Veterinarian Reviewed on January 12, 2012 by Dr. Janice Huntingford
Feline Stomatitis is a common and painful problem for many cats. Stomatitis is an inflammation of the oral cavity involving the gums, and gingiva. It is most common in purebred cats such as Himalayans and Persians. Cats with stomatitis often have bad breath (halitosis). They also have red and inflamed gums (gingiva). The inflammation can spread from the areas near the teeth to the back of the throat. Eating and swallowing become difficult and painful for many of these cats. Many of these cats develop tooth resorption which looks like the gum growing over the tooth or a hole in the tooth. This is very painful.
There are many causes of feline stomatitis. Here are the most common ones
1. Food allergy or sensitivity.
2. Existing unattended to dental disease. Good oral care and proper professional cleaning and extraction of affected teeth is critical – radiographs should be done to look for disease root tips and sequestered bone.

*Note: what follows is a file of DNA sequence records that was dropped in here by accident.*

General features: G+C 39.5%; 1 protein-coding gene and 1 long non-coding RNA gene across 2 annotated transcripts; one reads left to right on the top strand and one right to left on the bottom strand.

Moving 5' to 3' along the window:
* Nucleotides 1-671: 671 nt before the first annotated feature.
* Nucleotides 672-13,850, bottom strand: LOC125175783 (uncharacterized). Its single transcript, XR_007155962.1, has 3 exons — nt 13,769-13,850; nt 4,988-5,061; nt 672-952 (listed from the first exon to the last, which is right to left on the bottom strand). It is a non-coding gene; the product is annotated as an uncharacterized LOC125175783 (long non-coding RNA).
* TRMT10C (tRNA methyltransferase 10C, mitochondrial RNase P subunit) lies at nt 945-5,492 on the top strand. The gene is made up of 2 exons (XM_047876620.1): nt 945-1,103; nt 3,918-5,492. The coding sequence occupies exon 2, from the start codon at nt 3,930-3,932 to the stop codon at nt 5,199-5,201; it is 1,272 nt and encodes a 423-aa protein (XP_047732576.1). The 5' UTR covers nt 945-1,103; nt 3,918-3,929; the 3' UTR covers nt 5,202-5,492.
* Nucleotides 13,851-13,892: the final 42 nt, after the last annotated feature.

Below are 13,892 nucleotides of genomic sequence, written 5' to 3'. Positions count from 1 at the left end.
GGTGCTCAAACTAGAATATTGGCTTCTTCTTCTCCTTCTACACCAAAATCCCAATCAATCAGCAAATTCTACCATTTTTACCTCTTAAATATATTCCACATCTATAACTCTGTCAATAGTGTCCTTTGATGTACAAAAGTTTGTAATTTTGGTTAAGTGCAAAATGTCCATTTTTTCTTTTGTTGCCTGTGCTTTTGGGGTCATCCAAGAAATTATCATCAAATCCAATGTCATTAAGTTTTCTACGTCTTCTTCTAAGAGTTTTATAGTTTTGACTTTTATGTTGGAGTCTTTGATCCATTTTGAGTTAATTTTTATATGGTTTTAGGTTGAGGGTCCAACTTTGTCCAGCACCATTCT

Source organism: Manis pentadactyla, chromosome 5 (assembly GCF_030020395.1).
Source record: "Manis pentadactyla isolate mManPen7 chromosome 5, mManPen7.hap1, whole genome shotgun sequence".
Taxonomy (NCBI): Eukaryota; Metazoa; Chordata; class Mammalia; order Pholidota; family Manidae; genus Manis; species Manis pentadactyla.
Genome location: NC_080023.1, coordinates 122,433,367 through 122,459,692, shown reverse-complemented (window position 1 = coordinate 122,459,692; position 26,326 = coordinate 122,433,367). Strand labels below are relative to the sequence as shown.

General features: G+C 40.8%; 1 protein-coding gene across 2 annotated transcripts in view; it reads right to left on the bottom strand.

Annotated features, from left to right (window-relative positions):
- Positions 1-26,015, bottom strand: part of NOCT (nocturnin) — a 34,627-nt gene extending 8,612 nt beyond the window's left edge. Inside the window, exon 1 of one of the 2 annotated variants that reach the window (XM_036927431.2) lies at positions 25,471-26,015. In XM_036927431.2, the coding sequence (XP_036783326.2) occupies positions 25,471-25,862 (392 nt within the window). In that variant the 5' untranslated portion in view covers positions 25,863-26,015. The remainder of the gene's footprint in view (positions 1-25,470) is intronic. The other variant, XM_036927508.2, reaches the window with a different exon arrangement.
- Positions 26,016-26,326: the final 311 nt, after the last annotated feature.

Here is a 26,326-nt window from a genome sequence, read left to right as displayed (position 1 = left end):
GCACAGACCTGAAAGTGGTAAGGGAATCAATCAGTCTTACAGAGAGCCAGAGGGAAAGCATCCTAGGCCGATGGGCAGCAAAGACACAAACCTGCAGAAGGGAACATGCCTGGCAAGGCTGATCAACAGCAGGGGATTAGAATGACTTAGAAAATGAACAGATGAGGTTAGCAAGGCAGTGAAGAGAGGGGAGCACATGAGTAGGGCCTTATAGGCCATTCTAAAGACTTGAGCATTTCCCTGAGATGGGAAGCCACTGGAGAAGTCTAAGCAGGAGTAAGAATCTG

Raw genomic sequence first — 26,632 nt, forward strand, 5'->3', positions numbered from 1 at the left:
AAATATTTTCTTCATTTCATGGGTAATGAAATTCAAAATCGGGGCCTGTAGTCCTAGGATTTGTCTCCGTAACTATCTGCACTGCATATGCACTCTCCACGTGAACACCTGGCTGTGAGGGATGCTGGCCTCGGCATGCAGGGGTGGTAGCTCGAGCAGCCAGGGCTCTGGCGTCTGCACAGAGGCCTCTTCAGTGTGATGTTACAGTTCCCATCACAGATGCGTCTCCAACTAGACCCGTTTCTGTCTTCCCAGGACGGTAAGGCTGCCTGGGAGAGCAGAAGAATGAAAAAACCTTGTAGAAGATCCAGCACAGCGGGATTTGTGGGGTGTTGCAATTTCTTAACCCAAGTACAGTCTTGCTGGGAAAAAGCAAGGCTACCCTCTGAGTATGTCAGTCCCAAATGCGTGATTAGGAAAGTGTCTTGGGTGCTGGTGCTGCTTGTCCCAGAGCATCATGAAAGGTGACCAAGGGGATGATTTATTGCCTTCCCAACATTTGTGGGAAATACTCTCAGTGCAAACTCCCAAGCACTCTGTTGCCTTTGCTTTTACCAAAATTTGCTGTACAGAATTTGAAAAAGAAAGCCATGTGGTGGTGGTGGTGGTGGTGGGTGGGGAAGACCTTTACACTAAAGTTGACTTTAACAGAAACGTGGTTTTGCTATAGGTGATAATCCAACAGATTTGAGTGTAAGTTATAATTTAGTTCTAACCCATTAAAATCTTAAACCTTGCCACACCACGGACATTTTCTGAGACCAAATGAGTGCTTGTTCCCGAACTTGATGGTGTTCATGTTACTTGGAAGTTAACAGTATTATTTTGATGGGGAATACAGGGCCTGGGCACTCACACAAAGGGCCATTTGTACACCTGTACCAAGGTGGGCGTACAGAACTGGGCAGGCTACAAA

3. Chronic viral infection – particularly Herpes virus but others can be associated.
4. Chemical toxicity – plastics, environmental chemicals, preservatives, and a host of things that make these patients susceptible to disease. This includes antibiotics, steroids and Non steroidal anti-inflammatories ( Aspirin like drugs)
5. Nutritional imbalances or excesses or other stressors that alter immune function and lead to chronic inflammation.
The treatment for feline stomatitis depends on the cause. Proper dental cleaning under anesthesia is always indicated. Most conventional veterinarians will then put the cats on antibiotics For some cats this helps but for others the stomatitis will continue and the cat may end up with all of his or her teeth removed.
I usually recommend a food trial after the dental cleaning in order to eliminate food allergy as a cause. Sometimes herbs, l-lysine, homeopathic and acupuncture can be used to treat or cure this problem. Immune boosting vitamins can be very helpful. Our Immune SURE product and safe for cats. It is very important to identify the cause of this problem as that is the only way to insure proper treatment.
Janice Huntingford, DVM, has been in veterinary practice for 28 years and has founded two veterinary clinics since receiving her Doctor of Veterinary Medicine at the Ontario Veterinary College, University of Guelph. She has studied extensively in both conventional and holistic modalities. Ask Dr. Jan